Stuart and I worked together from the start. We have different roles, and don’t work in each other’s pockets. I don’t think we could have done what we have if we weren’t in it together. It’s allowed us to have that singular focus on the business and make decisions around what’s best for the business, rather than what’s best for a particular person’s career.
It’s really hard for people who have to juggle two high-powered careers and figure out which takes priority. But we’ve always worked on the understanding that we’ll both do what’s best for the business.
My brother came in when he wanted to relocate from Victoria to Queensland. We had a maternity leave position come up with our senior accountant. We said, take that, and we all have a get-out-of-jail card at the end of the 12 months if we don’t like it. We’d never had a goal of incorporating our wider family structure into the business. But within the first week, we all knew it was working out brilliantly, because he was my brother and he and Stuart have always gotten along really well.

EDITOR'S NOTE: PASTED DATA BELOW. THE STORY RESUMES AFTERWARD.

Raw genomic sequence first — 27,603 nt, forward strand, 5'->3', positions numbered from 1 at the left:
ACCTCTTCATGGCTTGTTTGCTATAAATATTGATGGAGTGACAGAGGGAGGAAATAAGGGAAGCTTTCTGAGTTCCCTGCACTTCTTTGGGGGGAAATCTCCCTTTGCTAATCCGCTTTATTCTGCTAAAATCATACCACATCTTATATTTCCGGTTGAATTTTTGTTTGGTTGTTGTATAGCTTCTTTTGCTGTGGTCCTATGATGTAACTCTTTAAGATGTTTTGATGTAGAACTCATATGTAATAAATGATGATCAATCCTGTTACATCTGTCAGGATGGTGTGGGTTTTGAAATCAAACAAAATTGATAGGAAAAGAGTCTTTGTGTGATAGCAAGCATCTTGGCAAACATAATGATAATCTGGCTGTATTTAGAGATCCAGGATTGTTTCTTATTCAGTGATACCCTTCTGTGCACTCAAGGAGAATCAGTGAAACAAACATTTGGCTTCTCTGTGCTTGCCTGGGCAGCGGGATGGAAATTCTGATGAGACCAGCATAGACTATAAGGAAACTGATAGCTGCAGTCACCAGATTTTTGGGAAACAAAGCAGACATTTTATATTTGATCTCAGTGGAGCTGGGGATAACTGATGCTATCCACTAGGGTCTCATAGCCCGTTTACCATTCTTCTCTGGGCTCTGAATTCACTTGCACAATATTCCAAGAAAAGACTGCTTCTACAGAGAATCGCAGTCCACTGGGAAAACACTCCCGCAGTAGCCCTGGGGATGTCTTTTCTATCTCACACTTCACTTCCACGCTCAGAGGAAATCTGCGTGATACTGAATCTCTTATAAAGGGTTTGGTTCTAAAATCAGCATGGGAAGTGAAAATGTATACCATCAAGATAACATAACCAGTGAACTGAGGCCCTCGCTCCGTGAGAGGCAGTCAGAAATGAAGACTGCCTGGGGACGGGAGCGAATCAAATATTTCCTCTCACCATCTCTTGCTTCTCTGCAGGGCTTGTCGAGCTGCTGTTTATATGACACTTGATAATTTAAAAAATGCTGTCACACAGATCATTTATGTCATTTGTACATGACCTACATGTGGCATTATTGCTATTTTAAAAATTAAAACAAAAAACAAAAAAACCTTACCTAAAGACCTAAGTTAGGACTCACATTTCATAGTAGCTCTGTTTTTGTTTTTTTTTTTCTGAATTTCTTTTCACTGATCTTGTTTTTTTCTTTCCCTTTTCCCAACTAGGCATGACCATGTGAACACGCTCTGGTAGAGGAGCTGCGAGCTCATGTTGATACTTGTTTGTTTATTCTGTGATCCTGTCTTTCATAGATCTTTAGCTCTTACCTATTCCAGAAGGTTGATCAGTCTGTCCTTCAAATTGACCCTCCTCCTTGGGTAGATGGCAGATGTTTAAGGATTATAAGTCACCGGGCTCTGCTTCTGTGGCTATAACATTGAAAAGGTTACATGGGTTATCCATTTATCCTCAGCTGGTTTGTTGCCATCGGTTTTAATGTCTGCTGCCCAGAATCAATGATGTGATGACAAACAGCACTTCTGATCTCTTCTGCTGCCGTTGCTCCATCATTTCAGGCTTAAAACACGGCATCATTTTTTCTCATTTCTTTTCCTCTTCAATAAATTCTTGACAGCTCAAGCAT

He bought a huge level of candour and honesty to the role that an employee… would find much more challenging to deliver. He can just walk in and say, ‘What they hell are you doing it this way for’. If he wasn’t my brother, he wouldn’t have felt comfortable doing that.
The three of us are very different. We have different ways of doing things, different skill sets, but we mesh together really well.
Something that’s always been key in the way we’ve done business is to never burn our bridges. We always handle things as well when we exit a contract as we do on the entry. You never know with healthcare, people keep moving into different companies and different roles.
We’re back working with Ramsey again. When they needed a supplier in WA but couldn’t work within their in-house model, we were the people they came to.
Myriam Robin spoke to Cathie Reid in Istanbul, where she travelled as a guest of Dell, which paid for her flights and accommodation.